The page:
Barack Obama vs. John McCain: 2008 US Presidential Election

With three months until the election, Democratic Senator Barack Obama and Republican Senator John McCain have started to lay the groundwork for their respective strategies for the November presidential election and both have spoken of reshaping the electoral map. The first steps of their general election strategies have been implemented and based on where they are campaigning and advertising it becomes clear what states they believe will decide the election.
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Barack Obama has outlined his electoral map strategy and identified 18 states that his campaign will target. Of the eighteen, four states were won by John Kerry in 2004 (Michigan, Pennsylvania, New Hampshire, and Wisconsin) and fourteen of these states were won by George W. Bush in 2004 (Iowa, New Mexico, Ohio, Colorado, Virginia, Florida, Missouri, Nevada, Indiana, North Dakota, North Carolina, Montana, Georgia, and Alaska).
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John McCain has also outlined his electoral map strategy, which is to hold the states that George Bush won in 2004 and go after a Washington, Oregon, New Hampshire, Connecticut, Maine, Michigan, Wisconsin, and Minnesota which John Kerry won in 2004. McCain also lists several states that seem to be solidly in his column, including Arizona, Kentucky and West Virginia, but neglects to mention Virginia, which is now widely considered to be a swing state this year.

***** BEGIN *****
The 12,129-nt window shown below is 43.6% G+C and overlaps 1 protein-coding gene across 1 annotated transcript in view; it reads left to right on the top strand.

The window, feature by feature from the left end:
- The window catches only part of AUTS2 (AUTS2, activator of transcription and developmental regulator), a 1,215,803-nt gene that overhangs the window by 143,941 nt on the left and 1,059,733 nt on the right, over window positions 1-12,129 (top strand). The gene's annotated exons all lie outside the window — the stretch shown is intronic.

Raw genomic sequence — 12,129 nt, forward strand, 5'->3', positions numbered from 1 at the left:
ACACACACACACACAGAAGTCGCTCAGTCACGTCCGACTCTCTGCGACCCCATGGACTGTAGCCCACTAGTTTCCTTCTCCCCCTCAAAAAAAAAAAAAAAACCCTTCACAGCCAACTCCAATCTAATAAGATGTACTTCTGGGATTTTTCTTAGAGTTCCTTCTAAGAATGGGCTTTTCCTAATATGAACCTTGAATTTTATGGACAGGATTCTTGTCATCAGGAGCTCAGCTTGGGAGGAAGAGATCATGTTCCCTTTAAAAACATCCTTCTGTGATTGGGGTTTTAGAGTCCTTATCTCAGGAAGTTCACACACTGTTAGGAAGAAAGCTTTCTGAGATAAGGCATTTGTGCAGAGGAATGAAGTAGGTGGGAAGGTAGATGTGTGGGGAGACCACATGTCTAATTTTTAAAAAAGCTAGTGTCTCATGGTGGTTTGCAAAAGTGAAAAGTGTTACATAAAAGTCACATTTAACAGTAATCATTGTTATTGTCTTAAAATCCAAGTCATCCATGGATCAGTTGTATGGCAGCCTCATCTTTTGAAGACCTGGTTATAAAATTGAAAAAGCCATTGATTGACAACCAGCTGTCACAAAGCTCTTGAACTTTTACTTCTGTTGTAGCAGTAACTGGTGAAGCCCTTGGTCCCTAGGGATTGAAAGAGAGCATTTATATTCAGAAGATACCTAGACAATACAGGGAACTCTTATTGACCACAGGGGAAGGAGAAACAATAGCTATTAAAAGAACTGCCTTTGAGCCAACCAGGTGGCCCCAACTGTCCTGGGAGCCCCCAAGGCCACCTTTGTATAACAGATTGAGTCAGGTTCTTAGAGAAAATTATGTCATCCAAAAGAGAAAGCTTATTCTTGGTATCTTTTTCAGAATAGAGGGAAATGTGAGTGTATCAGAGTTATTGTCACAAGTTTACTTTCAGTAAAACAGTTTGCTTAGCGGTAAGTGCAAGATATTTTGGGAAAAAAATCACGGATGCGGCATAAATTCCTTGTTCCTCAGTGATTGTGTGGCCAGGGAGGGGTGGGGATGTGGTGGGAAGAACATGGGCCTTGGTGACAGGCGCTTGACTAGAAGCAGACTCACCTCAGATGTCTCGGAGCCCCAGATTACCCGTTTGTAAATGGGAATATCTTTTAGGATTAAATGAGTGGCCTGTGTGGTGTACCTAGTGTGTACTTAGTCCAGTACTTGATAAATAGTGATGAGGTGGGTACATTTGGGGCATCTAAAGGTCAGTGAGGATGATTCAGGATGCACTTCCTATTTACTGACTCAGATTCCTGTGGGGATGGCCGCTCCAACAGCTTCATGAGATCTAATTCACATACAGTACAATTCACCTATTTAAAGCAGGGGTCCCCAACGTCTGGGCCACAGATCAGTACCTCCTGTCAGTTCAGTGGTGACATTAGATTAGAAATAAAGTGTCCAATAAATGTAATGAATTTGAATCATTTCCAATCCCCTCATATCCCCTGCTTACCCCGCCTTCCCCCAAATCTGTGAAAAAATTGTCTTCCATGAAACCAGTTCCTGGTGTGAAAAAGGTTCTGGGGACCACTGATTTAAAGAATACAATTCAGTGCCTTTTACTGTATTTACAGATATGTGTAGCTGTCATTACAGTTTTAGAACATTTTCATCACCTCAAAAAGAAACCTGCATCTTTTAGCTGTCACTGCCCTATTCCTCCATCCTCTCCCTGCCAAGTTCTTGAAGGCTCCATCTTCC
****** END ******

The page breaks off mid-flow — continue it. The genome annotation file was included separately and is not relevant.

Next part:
Electoral Map Predictions – June 18th 2008

The websites, FiveThirtyEight.com and Electoral-Vote.com, are dedicated to predicting the electoral vote outcome of the upcoming presidential election and as of June 17th, both have Barack Obama headed for a 317 to 221 electoral vote win against John McCain.
– FiveThirtyEight.com Electoral Vote Prediction
– Electoral-Vote.com Electoral Vote Prediction

Barack Obama Wins the Democratic Presidential Nomination

Senator Barack Obama defeated Hillary Clinton to become the Democratic presidential nominee after one of the longest and closest primaries in history. More than 35 million voters took part in this historic election, yet Obama only had a small margin over Clinton (in both delegates and the popular vote).
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Here are a collection of maps highlighting how Obama won. These will no doubt be analyzed in great detail between now and the general election, with John McCain looking to take advantage of Obama’s geographic weaknesses that became apparent during the primary, such as Appalachia and the rural rust belt.